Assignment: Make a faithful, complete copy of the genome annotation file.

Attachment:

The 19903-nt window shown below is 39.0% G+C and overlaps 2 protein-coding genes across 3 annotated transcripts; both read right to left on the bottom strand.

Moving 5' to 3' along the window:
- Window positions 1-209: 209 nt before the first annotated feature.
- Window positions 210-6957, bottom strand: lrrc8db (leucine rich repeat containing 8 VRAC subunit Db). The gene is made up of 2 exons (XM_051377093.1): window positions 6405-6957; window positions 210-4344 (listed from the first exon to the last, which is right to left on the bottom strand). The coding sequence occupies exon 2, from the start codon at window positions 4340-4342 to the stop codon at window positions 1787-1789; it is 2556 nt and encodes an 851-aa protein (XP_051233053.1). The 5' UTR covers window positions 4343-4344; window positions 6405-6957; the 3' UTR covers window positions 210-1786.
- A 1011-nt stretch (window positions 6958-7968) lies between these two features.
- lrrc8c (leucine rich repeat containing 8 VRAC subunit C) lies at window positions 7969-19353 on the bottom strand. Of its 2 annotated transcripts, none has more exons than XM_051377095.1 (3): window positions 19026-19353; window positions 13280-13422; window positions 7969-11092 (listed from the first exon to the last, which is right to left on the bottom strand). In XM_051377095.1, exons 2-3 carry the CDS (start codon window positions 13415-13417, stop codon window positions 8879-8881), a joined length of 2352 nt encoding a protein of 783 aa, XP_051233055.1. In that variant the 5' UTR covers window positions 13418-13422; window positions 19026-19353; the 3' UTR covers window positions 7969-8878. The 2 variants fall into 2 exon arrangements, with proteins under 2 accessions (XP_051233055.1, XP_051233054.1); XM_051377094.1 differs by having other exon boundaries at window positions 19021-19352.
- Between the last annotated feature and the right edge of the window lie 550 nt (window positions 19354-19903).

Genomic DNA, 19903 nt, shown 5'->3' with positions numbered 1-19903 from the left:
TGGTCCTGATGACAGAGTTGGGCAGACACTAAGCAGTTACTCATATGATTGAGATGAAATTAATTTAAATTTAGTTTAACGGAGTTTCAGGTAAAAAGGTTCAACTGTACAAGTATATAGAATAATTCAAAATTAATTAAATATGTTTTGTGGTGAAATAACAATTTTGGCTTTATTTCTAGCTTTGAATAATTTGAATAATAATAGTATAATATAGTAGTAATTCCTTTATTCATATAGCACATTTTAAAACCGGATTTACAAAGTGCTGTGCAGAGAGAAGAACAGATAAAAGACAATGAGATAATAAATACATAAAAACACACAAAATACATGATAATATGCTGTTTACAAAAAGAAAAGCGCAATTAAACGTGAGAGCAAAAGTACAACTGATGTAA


The 19903-nt window shown below is 39.0% G+C and overlaps 2 protein-coding genes across 3 annotated transcripts; both read right to left on the bottom strand.

Moving 5' to 3' along the window:
- Window positions 1-209: 209 nt before the first annotated feature.
- Window positions 210-6957, bottom strand: lrrc8db (leucine rich repeat containing 8 VRAC subunit Db). The gene is made up of 2 exons (XM_051377093.1): window positions 6405-6957; window positions 210-4344 (listed from the first exon to the last, which is right to left on the bottom strand). The coding sequence occupies exon 2, from the start codon at window positions 4340-4342 to the stop codon at window positions 1787-1789; it is 2556 nt and encodes an 851-aa protein (XP_051233053.1). The 5' UTR covers window positions 4343-4344; window positions 6405-6957; the 3' UTR covers window positions 210-1786.
- A 1011-nt stretch (window positions 6958-7968) lies between these two features.
- lrrc8c (leucine rich repeat containing 8 VRAC subunit C) lies at window positions 7969-19353 on the bottom strand. Of its 2 annotated transcripts, none has more exons than XM_051377095.1 (3): window positions 19026-19353; window positions 13280-13422; window positions 7969-11092 (listed from the first exon to the last, which is right to left on the bottom strand). In XM_051377095.1, exons 2-3 carry the CDS (start codon window positions 13415-13417, stop codon window positions 8879-8881), a joined length of 2352 nt encoding a protein of 783 aa, XP_051233055.1. In that variant the 5' UTR covers window positions 13418-13422; window positions 19026-19353; the 3' UTR covers window positions 7969-8878. The 2 variants fall into 2 exon arrangements, with proteins under 2 accessions (XP_051233055.1, XP_051233054.1); XM_051377094.1 differs by having other exon boundaries at window positions 19021-19352.
- Between the last annotated feature and the right edge of the window lie 550 nt (window positions 19354-19903).

Genomic DNA, 19903 nt, shown 5'->3' with positions numbered 1-19903 from the left:
TGGTCCTGATGACAGAGTTGGGCAGACACTAAGCAGTTACTCATATGATTGAGATGAAATTAATTTAAATTTAGTTTAACGGAGTTTCAGGTAAAAAGGTTCAACTGTACAAGTATATAGAATAATTCAAAATTAATTAAATATGTTTTGTGGTGAAATAACAATTTTGGCTTTATTTCTAGCTTTGAATAATTTGAATAATAATAGTATAATATAGTAGTAATTCCTTTATTCATATAGCACATTTTAAAACCGGATTTACAAAGTGCTGTGCAGAGAGAAGAACAGATAAAAGACAATGAGATAATAAATACATAAAAACACACAAAATACATGATAATATGCTGTTTACAAAAAGAAAAGCGCAATTAAACGTGAGAGCAAAAGTACAACTGATGTAA